Trying Dry Needle Felting with Jack and Alice Crafts – Review
Rebecca Bennett lives in Marlow with her husband Iain and her two children – Jack and Alice. Rebecca has a background in art. She studied Fine Art and Sculpture at university then went on to teach Art and Design at a secondary school – and did this for thirteen years.
When the pandemic hit, Rebecca decided to follow her dream of starting her own art workshops business and spend more time with her family. Jack and Alice Crafts was naturally named after her children – and Rebecca now offers dry needle felting and free machine embroidery workshops currently at her home, but is looking at doing them in different locations – and even holding ‘prosecco evenings’ in other people’s homes!
When I tried dry needle felting
This week I was kindly invited to attend a dry needle felting workshop at Rebecca’s home. I had never tried it before, and in fact it wasn’t a term I was familiar with. However Rebecca reassured me that it didn’t matter if I didn’t have any experience as the technique is achievable for any ability.
When I arrived, I was warmly welcomed. Rebecca kindly provided tea and biscuits and explained how we were going to create our artwork. The theme was the sea and we were shown some examples of sea scapes that we could take inspiration from.
One of my favourite beaches is Porthmeor beach in St Ives, so I was guided by a photo I had taken on my phone in the summer of the sun set over the sea.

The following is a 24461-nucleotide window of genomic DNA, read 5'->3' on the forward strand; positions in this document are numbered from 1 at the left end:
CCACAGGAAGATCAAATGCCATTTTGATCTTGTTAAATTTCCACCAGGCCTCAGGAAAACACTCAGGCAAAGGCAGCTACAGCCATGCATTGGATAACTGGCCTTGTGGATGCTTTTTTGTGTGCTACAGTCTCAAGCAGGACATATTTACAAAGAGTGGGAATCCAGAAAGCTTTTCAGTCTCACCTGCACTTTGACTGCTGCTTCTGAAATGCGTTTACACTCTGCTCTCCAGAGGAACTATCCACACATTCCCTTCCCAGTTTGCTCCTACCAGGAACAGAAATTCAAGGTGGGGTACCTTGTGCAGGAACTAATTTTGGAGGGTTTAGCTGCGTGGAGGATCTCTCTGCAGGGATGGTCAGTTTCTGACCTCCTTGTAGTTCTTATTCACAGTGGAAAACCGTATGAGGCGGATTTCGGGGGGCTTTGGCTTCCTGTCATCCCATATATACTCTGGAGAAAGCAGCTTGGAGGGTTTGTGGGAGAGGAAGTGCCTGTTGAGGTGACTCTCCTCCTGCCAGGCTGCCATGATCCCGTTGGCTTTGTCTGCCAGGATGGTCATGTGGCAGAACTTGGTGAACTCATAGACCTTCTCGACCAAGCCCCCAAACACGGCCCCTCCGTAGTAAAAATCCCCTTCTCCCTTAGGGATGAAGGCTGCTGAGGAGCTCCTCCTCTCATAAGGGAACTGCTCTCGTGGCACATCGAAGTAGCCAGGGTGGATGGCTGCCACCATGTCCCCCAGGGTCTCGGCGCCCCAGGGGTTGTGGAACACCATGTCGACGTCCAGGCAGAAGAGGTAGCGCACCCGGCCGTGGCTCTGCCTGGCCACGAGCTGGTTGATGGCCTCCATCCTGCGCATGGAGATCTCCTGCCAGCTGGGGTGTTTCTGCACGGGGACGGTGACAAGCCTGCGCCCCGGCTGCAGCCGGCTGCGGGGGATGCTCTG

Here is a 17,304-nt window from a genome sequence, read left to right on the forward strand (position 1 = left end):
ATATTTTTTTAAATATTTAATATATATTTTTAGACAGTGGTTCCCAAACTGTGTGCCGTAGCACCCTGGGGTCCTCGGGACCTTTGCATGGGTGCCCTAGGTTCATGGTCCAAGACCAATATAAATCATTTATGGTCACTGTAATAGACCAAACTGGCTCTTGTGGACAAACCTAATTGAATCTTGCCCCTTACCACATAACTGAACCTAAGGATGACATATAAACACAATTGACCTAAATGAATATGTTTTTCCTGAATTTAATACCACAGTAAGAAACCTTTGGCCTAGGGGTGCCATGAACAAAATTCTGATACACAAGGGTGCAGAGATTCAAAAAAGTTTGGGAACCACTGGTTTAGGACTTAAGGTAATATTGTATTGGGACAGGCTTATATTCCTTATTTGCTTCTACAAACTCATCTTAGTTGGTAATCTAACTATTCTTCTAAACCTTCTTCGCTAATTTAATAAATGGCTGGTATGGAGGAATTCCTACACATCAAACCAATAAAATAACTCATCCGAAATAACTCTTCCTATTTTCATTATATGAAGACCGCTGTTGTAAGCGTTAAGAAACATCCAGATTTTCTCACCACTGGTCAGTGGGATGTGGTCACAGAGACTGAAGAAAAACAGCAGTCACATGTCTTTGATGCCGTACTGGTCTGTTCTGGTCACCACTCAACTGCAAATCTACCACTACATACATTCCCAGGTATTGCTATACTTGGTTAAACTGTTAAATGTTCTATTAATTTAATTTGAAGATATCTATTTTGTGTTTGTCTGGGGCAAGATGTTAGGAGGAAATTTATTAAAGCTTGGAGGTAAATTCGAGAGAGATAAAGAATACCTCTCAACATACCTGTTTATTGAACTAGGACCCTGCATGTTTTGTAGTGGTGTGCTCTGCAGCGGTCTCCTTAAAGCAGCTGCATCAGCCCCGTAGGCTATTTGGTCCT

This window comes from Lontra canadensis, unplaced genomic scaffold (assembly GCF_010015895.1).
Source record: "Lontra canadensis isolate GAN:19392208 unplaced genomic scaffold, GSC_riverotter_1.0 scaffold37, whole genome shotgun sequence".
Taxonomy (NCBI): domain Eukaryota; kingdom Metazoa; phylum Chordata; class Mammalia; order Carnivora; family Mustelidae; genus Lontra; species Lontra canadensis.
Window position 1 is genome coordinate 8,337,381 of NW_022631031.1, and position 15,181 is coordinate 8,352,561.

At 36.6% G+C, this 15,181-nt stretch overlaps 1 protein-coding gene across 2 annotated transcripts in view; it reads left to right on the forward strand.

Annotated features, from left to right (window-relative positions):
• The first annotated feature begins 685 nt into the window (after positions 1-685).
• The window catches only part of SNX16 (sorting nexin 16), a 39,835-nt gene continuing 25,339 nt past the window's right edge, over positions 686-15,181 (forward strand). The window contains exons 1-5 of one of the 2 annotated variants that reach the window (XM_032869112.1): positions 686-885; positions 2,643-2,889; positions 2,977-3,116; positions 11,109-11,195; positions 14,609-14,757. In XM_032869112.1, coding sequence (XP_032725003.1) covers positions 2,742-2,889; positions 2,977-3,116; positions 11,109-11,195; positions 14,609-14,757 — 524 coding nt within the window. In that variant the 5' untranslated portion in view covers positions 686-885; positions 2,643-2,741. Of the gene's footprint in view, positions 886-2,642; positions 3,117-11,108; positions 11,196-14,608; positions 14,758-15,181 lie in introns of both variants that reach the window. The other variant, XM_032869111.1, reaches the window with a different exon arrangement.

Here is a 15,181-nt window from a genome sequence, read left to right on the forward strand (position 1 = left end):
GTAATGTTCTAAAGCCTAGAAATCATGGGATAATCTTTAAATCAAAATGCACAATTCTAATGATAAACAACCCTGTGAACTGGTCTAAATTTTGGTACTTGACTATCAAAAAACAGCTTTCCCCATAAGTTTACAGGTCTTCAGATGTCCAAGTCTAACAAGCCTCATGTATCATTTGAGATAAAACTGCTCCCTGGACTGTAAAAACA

How tricky is dry needle felting?
All of the materials were provided, so we didn’t have to bring anything (photographs were optional). The process of dry needle felting includes building up small amounts of wool and using special felting needles to attach it to foam. Colours and textures can then be created by layering more wool. If you make a mistake, then you simply pull off what you’re not happy with and do it again.
It took me a while to get my confidence with using the different types of wool, and trying to achieve the right colours and textures. But as soon as I got going with it, it became easier.
Rebecca gave advice and guidance all the way through the workshop, which was really helpful. She suggested to start with the horizon and work from there – and helped me to blend colours and textures.
The session was really lovely and relaxed, with peaceful music in the background that felt very therapeutic. It certainly gave me a bit of ‘me time’ which I didn’t expect.
How long are the workshops?
The workshop was two and a half hours, which was perfect. I didn’t feel rushed, and it was enough time to complete my artwork. Once I had finished my sea scape, Rebecca helped me to cut out two surf boards from felt to add to it, and she also helped me to put it in a box frame.
For my first attempt, I was really pleased with the result, and it was lovely to be able to take it home and put it on display. I’d definitely have a go at doing this again.
If you would like to book onto one of Rebecca’s workshops, or you have an enquiry about having a workshop at your own home (or chosen venue) then get in touch.
Creating my sea scape
Almost finished artwork